At the centre of the cave, a blue cloud is suspended. The Cloud is data storage that has become increasingly central to our professional and personal lives. Perceived as an infinite immaterial archive of our online lives, The Cloud includes everything from personal data and banking transactions to images and memories. In actuality, The Cloud is neither invisible nor immaterial. In Plato and the Canary, the cave and the outline and shadow of the cloud are formed from Google Maps images of mines, sources of the gold, lithium, copper and other precious raw materials used to make smartphones and computers. The soundtrack in the cave includes imitated bird sounds and the fluttering of wings. Canaries were once used in the mining industry to warn miners about the presence of toxic gases. The birds had a practical function, a job, testifying to the capitalization of natural resources and the gruelling working conditions that are still endured by many people in the mining industry.
Extreme accessibility, user-friendliness and slick design promote the image of an infinite and immaterial digital realm, when in fact it is connected to the physical world by fibre-optic cables and stored in vast server farms. The historical development from looms to punch cards, binary code and algorithms also testifies to the physical aspects of technology and their impact on the world today. This is far from evident when we effortlessly move around computer code with our finger on a screen, especially the real-world impact of the algorithms that shape our digital lives. Likewise, in Plato and the Canary, we can’t take in the whole cave at once. Instead, we are invited to take our time exploring and reflecting on different aspects of the whole.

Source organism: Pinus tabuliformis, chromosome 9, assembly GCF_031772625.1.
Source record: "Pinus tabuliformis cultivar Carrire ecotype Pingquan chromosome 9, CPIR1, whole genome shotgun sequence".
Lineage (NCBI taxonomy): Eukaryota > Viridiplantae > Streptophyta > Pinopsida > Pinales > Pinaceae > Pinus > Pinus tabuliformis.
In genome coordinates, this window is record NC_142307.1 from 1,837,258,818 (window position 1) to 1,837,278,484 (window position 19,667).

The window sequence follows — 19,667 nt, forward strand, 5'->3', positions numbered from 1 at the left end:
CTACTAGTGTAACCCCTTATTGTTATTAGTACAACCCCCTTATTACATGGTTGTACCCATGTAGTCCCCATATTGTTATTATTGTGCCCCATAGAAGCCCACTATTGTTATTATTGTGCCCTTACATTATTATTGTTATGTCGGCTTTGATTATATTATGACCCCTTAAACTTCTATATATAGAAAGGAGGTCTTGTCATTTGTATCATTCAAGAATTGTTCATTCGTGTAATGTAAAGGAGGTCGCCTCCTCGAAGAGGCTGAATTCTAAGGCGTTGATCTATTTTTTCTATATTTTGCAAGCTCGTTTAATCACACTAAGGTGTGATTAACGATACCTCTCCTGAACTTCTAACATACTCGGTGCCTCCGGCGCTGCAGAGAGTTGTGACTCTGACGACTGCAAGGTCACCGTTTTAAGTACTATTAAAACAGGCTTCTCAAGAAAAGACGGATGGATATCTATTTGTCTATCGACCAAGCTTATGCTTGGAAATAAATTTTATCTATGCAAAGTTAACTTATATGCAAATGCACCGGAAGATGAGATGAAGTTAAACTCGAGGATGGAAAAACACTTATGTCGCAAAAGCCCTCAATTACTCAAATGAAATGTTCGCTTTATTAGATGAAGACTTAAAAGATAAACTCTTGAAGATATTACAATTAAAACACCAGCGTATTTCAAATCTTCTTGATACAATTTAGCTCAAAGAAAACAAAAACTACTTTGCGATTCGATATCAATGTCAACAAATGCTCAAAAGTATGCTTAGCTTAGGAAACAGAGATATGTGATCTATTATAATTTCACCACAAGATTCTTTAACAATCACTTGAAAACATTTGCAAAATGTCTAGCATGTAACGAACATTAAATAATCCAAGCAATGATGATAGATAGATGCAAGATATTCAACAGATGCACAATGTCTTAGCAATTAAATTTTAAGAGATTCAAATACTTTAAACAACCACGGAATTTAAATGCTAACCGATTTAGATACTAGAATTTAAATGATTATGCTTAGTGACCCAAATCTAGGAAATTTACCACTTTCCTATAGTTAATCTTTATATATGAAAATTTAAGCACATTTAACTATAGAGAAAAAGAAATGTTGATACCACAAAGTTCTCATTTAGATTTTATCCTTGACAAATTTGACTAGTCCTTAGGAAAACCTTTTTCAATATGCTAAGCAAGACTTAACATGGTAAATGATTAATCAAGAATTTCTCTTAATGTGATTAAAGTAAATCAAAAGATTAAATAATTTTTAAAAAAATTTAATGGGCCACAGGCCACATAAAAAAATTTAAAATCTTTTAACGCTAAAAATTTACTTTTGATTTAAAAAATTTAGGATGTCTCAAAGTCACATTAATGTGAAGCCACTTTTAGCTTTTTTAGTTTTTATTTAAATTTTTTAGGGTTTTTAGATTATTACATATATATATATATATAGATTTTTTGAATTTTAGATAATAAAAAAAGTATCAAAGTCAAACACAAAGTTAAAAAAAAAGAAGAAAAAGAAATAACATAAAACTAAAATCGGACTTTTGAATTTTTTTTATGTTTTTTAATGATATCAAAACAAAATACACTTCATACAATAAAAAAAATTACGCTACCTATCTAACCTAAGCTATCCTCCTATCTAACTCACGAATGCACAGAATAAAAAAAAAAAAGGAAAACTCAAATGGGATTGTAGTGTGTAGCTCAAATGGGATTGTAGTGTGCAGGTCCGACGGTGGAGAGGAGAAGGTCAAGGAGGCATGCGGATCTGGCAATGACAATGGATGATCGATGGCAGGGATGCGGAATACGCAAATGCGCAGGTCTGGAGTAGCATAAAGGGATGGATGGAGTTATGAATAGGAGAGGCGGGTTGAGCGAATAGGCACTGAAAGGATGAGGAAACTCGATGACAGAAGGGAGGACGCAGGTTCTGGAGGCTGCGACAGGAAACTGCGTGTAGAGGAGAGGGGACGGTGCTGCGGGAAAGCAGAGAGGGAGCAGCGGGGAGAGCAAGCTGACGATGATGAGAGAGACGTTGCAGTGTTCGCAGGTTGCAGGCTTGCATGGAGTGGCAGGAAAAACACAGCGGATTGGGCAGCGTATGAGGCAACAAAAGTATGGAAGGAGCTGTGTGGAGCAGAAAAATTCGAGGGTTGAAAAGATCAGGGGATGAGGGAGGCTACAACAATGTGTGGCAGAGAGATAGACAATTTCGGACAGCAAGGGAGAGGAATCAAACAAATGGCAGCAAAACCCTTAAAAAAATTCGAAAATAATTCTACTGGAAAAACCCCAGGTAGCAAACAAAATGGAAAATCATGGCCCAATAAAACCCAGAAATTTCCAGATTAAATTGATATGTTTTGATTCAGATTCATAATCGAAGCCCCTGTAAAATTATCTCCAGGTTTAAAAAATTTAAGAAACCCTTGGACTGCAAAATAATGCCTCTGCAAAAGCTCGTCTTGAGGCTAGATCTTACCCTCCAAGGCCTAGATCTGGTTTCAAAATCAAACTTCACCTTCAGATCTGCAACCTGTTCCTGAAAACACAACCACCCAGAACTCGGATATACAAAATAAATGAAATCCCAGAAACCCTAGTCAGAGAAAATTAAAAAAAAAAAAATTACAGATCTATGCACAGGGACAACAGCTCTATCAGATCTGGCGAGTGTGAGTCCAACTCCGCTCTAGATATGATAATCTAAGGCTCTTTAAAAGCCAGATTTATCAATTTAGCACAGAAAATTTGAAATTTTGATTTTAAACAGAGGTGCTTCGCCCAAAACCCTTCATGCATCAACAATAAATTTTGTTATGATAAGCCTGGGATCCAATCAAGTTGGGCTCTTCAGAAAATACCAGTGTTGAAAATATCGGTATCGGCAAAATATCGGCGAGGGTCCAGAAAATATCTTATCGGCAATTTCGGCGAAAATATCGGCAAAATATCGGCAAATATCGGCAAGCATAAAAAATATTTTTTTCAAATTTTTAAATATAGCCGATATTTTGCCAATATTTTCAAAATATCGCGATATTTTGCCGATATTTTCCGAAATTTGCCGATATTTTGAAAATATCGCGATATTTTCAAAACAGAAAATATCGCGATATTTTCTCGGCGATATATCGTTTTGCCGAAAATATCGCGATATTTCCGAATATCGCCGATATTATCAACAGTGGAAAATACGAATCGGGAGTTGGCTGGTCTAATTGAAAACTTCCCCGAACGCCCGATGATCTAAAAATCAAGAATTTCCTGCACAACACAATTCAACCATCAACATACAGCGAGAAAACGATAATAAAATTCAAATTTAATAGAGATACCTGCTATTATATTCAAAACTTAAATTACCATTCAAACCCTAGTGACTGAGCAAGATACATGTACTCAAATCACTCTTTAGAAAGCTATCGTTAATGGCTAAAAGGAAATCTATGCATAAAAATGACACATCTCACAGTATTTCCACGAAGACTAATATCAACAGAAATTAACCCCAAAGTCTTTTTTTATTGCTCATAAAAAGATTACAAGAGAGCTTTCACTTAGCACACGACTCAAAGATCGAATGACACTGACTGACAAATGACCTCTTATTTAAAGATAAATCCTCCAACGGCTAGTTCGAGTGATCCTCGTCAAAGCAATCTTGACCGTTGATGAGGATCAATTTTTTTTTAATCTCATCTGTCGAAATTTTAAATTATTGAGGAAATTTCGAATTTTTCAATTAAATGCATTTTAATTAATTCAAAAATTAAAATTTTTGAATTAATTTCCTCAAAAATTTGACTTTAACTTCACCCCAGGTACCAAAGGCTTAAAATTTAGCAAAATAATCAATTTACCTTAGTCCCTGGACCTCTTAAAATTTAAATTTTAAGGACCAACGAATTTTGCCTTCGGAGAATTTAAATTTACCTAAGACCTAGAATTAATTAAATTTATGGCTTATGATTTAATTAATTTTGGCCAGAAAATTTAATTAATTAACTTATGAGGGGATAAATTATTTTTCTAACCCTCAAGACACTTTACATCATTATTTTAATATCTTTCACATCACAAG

The digital and virtual realm does not exist on its own; it is not made of nothing. The cloud is not weightless or invisible. Virtual infrastructure consists of rare metals and minerals mined for components, and a huge amount of energy is needed to keep enormous server parks running — Oona Libens
Plato and the Canary is an aesthetic and speculative investigation of the relationship between the digital and physical realms, and of where and how they merge. In augmented reality, the viewer’s actual surroundings remain visible onscreen. You can move the virtual cloud around by blowing on the screen.
Posing urgent questions, Libens’s virtual sculpture prompts us to re-examine our relationship to the virtual world, challenging our notions of what a sculpture is.
The work of Oona Libens (she/her, b. 1987, Belgium/Sweden) revolves around media archaeology and the history of (moving) images. In performative installations and lectures, Libens creates intimate analogue virtual worlds, using historical and contemporary media phenomena – from shadow play and slide projectors to computers, smartphones and Google – to examine how technological inventions have shaped science and our worldview.
Libens, who graduated from KASK (Royal Academy of Fine Arts, Ghent) in 2012, has exhibited amongst others at Inkonst in Malmö, Sweden (2023); Skogen in Gothenburg, Sweden (2023); STUK House of Dance, Image and Sound in Leuven, Belgium (2022); Bozar in Brussels, Belgium (2018); and the International Film Festival Rotterdam, Netherlands (2017). Plato and the Canary is Libens’s first digital artwork. She lives and works in Malmö.